On 30 June 1851 the Hunter River Steam Navigation Company changed its name to the Australasian Steam Navigation Company (ASN Co), when the original company's objectives - shipping between Sydney and Newcastle - were felt to be too restrictive. The company is thought to have issued its tokens between 1851 and 1855.
According to the 'Australian Science at Work' website, 'On 1 August 1839, a public meeting was held in Sydney's Royal Hotel for the purpose of forming a steam ship company. Subsequently, in July 1840, the Hunter River Steam Navigation Company was formed. The Company operated steamships between Sydney and the Hunter River. In 1850 it was felt that the Company's title and Deed of Settlement limited its scope. A reorganisation took place and the Company changed its name, becoming the Australasian Steam Navigation Company in July 1851.'
The renamed company immediately ordered two new ships from Britain. Upon their arrival in April 1852 they were engaged on services to Victoria for the booming gold fields trade, and a further six steamers were ordered from Britain by the end of the year. At the time of the name change, the company ran services between ports including Sydney, Newcastle, Melbourne, Moreton Bay (Brisbane), Adelaide and Tasmania.
During the 1850s, the ASN Co. engaged in cut-throat competition with a range of other steamship companies in the Australian market, driving a number out of business, including the rival Sydney and Melbourne Steam Packet Company.
As with every other aspect of trade in Australia, the gold rushes had an enormous impact on shipping, with a great increase in the number of vessels moving between the various colonial capitals. Through the 1850s their key routes were between Melbourne and Sydney and Sydney and Newcastle, but Tasmanian ports, Adelaide and Moreton Bay (Brisbane) were all serviced for part of the decade. According to John Bach in his 'A Maritime History of Australia', the company's Moreton Bay to Adelaide service 'charged freight and passage rates much in excess of that charged for freight from the United Kingdom to Australia' (Bach 1976, p.80).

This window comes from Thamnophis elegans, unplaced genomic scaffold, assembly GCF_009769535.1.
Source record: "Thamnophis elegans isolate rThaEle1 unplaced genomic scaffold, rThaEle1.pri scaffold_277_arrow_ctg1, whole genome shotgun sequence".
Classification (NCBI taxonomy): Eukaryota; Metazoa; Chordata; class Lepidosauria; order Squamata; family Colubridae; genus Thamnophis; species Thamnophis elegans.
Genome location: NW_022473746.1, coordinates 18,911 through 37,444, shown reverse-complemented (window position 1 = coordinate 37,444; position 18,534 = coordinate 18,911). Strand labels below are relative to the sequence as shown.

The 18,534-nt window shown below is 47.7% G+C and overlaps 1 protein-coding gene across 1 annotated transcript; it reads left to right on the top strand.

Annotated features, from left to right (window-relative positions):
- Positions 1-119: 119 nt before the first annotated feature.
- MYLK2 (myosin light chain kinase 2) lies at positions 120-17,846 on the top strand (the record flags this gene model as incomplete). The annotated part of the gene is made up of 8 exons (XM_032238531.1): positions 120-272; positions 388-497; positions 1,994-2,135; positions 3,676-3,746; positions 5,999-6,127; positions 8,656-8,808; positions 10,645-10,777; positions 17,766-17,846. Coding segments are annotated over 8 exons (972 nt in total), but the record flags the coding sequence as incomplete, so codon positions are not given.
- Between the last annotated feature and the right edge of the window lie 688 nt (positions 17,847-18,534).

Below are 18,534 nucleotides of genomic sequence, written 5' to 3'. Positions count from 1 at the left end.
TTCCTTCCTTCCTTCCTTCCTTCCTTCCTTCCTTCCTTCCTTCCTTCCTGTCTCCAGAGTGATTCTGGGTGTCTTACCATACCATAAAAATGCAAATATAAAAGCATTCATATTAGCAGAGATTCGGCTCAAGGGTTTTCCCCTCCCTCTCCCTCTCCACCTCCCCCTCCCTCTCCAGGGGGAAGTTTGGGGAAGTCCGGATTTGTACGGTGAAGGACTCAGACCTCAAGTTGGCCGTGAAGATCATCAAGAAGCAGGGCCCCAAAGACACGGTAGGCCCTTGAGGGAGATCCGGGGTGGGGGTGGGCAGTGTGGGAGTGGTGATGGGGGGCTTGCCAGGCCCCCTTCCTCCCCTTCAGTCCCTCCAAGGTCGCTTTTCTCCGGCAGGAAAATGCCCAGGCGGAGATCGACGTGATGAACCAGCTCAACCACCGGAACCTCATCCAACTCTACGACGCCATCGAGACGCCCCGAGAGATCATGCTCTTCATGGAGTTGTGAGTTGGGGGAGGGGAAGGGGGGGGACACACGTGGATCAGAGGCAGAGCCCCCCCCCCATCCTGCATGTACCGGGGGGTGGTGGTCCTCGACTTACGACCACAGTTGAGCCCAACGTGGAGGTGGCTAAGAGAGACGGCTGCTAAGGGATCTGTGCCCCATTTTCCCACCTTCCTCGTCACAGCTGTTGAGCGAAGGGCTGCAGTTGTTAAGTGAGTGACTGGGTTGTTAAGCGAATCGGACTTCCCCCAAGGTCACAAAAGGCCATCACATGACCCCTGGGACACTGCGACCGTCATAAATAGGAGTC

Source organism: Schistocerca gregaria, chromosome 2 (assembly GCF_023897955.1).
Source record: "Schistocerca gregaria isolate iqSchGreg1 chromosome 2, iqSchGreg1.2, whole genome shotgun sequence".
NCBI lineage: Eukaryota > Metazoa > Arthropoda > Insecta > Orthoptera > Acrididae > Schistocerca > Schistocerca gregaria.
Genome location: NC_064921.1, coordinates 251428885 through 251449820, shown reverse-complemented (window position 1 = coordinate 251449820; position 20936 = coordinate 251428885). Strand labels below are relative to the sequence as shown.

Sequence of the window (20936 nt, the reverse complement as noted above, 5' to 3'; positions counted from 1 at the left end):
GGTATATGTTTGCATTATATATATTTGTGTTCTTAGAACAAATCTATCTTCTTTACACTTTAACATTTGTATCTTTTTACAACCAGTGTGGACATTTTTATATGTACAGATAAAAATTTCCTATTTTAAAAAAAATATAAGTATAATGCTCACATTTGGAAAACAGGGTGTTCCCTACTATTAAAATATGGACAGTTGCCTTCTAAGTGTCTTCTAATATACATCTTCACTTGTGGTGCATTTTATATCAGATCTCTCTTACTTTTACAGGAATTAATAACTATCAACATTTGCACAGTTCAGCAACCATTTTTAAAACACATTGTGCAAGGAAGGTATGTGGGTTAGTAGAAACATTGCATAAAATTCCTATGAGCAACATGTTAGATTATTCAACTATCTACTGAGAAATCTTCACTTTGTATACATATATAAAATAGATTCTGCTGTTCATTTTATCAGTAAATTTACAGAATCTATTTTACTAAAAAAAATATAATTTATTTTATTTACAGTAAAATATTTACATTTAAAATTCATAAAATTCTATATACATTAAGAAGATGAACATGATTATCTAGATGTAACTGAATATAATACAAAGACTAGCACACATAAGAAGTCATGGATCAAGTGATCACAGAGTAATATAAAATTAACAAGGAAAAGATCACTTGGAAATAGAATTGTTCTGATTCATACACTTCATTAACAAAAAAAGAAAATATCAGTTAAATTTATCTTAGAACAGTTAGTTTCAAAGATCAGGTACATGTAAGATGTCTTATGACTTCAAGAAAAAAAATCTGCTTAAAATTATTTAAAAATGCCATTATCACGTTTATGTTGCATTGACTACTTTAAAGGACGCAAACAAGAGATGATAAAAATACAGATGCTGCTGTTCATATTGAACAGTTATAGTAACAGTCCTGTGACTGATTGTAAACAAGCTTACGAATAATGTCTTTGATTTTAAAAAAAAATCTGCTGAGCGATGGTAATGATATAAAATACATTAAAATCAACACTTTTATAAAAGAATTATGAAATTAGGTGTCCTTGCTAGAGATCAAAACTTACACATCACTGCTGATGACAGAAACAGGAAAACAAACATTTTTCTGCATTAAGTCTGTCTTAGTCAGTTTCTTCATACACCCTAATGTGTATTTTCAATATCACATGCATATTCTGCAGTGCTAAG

In the 1860s the company's schedule became more settled and a pattern that endured for over a decade emerged. At the start of the decade the ASN Co. won the mail contract from Albany in Western Australia to Adelaide, and "in 1860 three ships maintained a weekly service both ways between Melbourne and Sydney. Three vessels went north to Curtis Bay and Rockhampton, sailing on the return voyage often as far south as Melbourne. Two vessels traded to Brisbane, a New Zealand service had been tried, and several vessels were involved in local coastal services in New South Wales of which the most important was that between the Hunter River and Sydney" (Bach 1976, pp.120-121).
The company was reconstituted in 1887 when the 'The Australasian United Steam Navigation Company' took the place of the Australasian Steam Navigation Company. The Queensland Steamship Company amalgamated with AUSN the same year. The Company existed into the 1960s.
For more details about the ASN Co. and their context, see John Bach's 'A Maritime History of Australia', Chapter VI 'Coastal Shipping in the 1850s' and Chapter IX 'Interstate Shipping 1860 to 1914' .
The date of issue of the ASN Co.'s tokens of is unclear. The token must have been issued after the name change in 1851. According to Dr. M.H. Long, "There was another token [the ASN Co.'s] that was in circulation when I first arrived in the Colony (1855) whether actually issued as a laborers check or a panny token, I have not been able to ascertain, but it was accepted as currency …. Probably struck by Whitty and Brown." (Information located by John Sharples.)
Australian Science at Work website. Australasian Steam Navigation Company summary page. Http://www.austehc.unimelb.edu.au/asaw/biogs/A001860b.htm (27/04/05)
'Australian Science at Work' website. Australasian United Steam Navigation Company summary page. Http://www.austehc.unimelb.edu.au/asaw/biogs/A001862b.htm#related (27/04/05)
Bach, John (1976). A Maritime History of Australia, Chapters VI and IX.
Spink's Numismatic Circular September 1898.
Andrews, A. (1921). Australasian Tokens and Coins, p.30.
Some papers (1881-1897) of the Australasian Steam Navigation Company are held in the Mitchell and Dixson Libraries Manuscripts Collection, Sydney.